MATT: Exactly, why didn’t it, if it’s a conspiracy. I remember the week before the 2004 election oil had hit at what was at that time a new high $55 a barrel. Of course, everybody was in an uproar about the oil and gas prices. It’s one week before the election now, between those two candidates, it’s Kerry and Bush, and I know a lot of people feel there’s no difference between the two. Well, I tend to agree with that, with the exception that the oil companies if they could have one of those two candidates in office, of course it’s going to be Bush, because, you know, Bush is very much in with that industry. And so, if high oil and gas prices were just a conspiracy by the Saudis and by the oil companies, and by all these other evil people, they would have brought the price down to $25 or $30 a barrel in the weeks leading up to the election to make sure that Bush was elected. Now, of course ultimately he ended up being elected but a week, 2 weeks, before the election nobody knew what was going to happen. So,…
JIM: I guess on the positive side with Matt Simmons’ book coming out Twilight in the Desert, with sites like yours that alert people to the concept of peak oil, it’s at least starting to get a lot more coverage, a lot more publicity where people are saying, “hey, this is a reality here we need to look at this.” But then every once in a while you get somebody that comes out and says, “look, below the earth it’s full of all this gooey stuff called oil that replenishes itself, the abiotic oil theory.” And I don’t there’s any geologist that gives it any credibility.
MATT: Yeah, there’s no oil company out there looking for the abiotic oil. And I asked some of the – I’m not going to name any names – but the more prominent advocates of that theory, I said “well, wait a minute if you show up with this replenishing oil [theory], hire yourself out to some independent companies and help them find these magical replenishing oil fields, you’d be the richest person on the planet.” But the brain will be capable of incredible mental gymnastics when they want to be. And I think believing in things like a constantly replenishing well of oil is probably an example of that.
JIM: You know the surprising thing Matt, and I don’t know how you feel about this, but what really struck me is when after Katrina and Rita hit where you had a whole US city that was literally wiped out, and probably one of our most important strategic ports – even as you and I are talking today we’ve got 4 or 5 refineries that aren’t fully up and running yet – I would’ve thought that they would’ve passed a bill to eliminate the 800 permits for a refinery, and let that refinery in Arizona eventually get the go ahead, that we would have done something significant, that Congress would have said, “wait a minute, we can’t be this vulnerable to foreign oil number one. Number two, we can’t have one third of our oil and natural gas production go offline, it leaves us in a very precarious situation. Let’s do something about it.” But nothing was done on the energy front, whether it was refineries, simplifying the 50 gasoline mixes we have, or exploring or finding new oil and gas, or for that matter, incentives or anything else, for alternative energy. It’s almost like we’re stuck on stupid.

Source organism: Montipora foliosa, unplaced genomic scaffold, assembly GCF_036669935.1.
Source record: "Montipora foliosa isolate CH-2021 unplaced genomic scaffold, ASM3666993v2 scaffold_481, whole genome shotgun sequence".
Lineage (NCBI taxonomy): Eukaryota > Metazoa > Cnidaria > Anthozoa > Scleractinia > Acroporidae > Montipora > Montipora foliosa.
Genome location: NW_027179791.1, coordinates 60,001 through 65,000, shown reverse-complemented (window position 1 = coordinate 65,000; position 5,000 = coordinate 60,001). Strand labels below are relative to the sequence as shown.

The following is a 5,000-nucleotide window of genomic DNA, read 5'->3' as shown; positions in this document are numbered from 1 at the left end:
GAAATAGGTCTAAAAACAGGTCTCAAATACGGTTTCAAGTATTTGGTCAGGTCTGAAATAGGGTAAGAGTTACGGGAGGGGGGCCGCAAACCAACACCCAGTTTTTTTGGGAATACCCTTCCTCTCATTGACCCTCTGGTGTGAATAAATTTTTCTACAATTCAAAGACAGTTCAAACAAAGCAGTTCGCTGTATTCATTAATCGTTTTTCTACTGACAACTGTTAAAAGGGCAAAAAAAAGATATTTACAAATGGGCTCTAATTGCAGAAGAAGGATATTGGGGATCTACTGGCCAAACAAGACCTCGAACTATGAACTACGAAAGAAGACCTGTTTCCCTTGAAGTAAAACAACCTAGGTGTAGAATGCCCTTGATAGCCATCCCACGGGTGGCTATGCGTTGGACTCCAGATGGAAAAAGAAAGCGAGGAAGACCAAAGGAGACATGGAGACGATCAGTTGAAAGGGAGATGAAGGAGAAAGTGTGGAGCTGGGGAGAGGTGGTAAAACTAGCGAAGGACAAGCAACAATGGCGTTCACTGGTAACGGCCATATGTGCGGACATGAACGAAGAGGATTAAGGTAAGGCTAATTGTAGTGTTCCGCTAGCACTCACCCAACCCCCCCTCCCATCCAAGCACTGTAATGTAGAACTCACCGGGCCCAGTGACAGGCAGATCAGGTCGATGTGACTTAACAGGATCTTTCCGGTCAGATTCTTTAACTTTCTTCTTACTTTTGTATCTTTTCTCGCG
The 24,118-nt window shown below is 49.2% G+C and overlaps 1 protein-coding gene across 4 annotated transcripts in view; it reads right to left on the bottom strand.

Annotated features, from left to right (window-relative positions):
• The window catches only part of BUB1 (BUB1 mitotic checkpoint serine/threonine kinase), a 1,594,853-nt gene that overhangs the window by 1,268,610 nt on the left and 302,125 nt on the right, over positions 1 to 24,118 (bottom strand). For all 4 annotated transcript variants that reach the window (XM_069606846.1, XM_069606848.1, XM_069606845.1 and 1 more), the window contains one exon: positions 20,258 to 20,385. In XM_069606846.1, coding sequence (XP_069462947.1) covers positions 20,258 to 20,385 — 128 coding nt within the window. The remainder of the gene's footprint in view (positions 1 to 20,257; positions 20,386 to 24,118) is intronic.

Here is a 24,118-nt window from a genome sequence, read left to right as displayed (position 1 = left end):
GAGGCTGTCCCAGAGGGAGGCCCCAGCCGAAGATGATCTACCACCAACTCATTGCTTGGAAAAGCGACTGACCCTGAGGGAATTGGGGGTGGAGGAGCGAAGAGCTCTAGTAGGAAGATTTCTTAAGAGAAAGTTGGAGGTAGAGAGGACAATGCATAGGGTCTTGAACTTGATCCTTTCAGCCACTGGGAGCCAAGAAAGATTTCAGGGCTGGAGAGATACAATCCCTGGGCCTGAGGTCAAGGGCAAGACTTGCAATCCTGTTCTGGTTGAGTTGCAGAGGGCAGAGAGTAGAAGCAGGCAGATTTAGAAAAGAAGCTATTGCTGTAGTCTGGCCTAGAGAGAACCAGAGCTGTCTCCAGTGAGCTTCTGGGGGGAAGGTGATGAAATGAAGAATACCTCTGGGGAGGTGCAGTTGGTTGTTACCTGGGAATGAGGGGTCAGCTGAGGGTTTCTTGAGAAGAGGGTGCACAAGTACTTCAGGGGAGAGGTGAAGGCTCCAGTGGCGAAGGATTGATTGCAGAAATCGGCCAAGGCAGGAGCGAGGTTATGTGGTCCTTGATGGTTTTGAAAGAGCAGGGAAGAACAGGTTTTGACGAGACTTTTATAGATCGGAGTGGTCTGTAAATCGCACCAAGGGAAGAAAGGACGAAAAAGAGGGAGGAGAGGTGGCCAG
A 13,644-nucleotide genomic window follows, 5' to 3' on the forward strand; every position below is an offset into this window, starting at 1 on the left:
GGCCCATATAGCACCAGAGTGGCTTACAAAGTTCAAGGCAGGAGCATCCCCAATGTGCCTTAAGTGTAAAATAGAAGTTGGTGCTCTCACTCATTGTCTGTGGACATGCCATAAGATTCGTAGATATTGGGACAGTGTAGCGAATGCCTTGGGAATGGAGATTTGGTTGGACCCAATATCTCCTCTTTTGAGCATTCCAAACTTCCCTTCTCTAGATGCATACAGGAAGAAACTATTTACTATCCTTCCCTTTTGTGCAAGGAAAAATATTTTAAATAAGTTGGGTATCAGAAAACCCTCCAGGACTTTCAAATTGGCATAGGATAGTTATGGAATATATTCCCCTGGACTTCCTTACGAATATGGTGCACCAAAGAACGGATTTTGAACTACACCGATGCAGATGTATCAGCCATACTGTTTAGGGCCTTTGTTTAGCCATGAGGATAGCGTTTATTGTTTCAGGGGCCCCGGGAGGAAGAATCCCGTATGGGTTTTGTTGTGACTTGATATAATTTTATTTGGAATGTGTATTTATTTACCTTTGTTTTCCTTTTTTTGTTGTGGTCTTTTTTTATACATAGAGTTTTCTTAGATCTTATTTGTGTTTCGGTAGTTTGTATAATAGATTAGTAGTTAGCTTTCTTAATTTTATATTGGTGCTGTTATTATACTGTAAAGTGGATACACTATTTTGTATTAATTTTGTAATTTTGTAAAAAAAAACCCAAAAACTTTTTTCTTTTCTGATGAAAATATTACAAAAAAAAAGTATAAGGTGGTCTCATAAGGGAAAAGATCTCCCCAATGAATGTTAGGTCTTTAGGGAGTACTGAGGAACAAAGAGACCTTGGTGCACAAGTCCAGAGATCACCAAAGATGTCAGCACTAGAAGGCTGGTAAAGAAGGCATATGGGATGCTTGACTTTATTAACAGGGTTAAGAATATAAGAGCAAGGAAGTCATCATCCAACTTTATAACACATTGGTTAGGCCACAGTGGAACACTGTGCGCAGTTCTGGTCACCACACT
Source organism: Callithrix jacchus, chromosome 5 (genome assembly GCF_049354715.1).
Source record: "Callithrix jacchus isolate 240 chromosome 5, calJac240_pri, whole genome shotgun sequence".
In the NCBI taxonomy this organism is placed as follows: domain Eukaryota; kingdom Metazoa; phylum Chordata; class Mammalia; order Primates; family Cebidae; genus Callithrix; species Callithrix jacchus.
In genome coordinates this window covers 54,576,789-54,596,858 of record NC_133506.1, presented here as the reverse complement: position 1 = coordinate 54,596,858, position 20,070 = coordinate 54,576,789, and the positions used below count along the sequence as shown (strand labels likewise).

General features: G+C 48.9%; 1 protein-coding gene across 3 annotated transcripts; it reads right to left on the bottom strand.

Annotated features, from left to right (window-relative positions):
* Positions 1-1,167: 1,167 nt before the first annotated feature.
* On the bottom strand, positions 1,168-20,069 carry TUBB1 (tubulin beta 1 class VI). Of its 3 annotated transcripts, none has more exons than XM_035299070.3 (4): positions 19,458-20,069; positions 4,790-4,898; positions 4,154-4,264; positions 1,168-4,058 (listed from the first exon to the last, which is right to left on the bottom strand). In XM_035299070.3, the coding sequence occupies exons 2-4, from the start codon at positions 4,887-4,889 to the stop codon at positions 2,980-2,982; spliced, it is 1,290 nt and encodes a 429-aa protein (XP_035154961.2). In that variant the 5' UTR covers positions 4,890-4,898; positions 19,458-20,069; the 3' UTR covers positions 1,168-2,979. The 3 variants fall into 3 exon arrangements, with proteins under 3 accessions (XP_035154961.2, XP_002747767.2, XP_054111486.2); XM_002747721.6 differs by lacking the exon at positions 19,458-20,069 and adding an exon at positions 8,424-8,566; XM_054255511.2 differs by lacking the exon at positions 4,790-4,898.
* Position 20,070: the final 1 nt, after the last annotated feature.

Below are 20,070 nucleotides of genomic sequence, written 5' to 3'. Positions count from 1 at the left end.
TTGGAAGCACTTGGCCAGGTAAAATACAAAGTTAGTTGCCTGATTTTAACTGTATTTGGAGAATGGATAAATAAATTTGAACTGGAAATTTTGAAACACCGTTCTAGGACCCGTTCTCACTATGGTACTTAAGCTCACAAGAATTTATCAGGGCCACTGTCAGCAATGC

MATT: Well, yeah, there’s a, I think it was James Woolsey who when he testified before a Senate subcommittee, and one of the Senators asked him, “well, what’s it going to take to wake average people up.” And he said, “you know, we had of course 9/11 happen, Everybody knows that 9/11 and oil are intimately connected because however you feel about 9/11, there’s no disputing that oil money funds terrorism. And so we had this horrible event happen, there’s a huge dependence on our dependence on oil, and particularly on foreign oil, and then we launch a world wide war that’s going to last the rest of our lifetimes as we’re being told, [and] that just so happens to be where most of the world’s oil is. Now we’ve got $3 per gallon gas. We’ve see how vulnerable we are to acts of God like Katrina, and I don’t know if anything is going to wake people up.
This is just something I usually refer to with a couple of friends, I call it like [my] awareness index. I go on to Alexa and I punch in my site, and some of the other popular peak oil sites, and see where they rank on Alexa. And I punch in the WWE, it’s the world wrestling entertainment, and I say OK what’s the ratio, because I did this to prove a point to somebody who said to me, “Matt, you’re making such a big difference, and all these people…” and I said, “no, to the one-tenth or 1% that are listening, yeah, but to the society as a whole, you know all of us who are out there doing websites and publishing books and everything, we’re not…when the wwe they’re getting something like 50 times as many visits as myself or any of the other popular peak oil sites, that kind of tells you something.” You know. So,…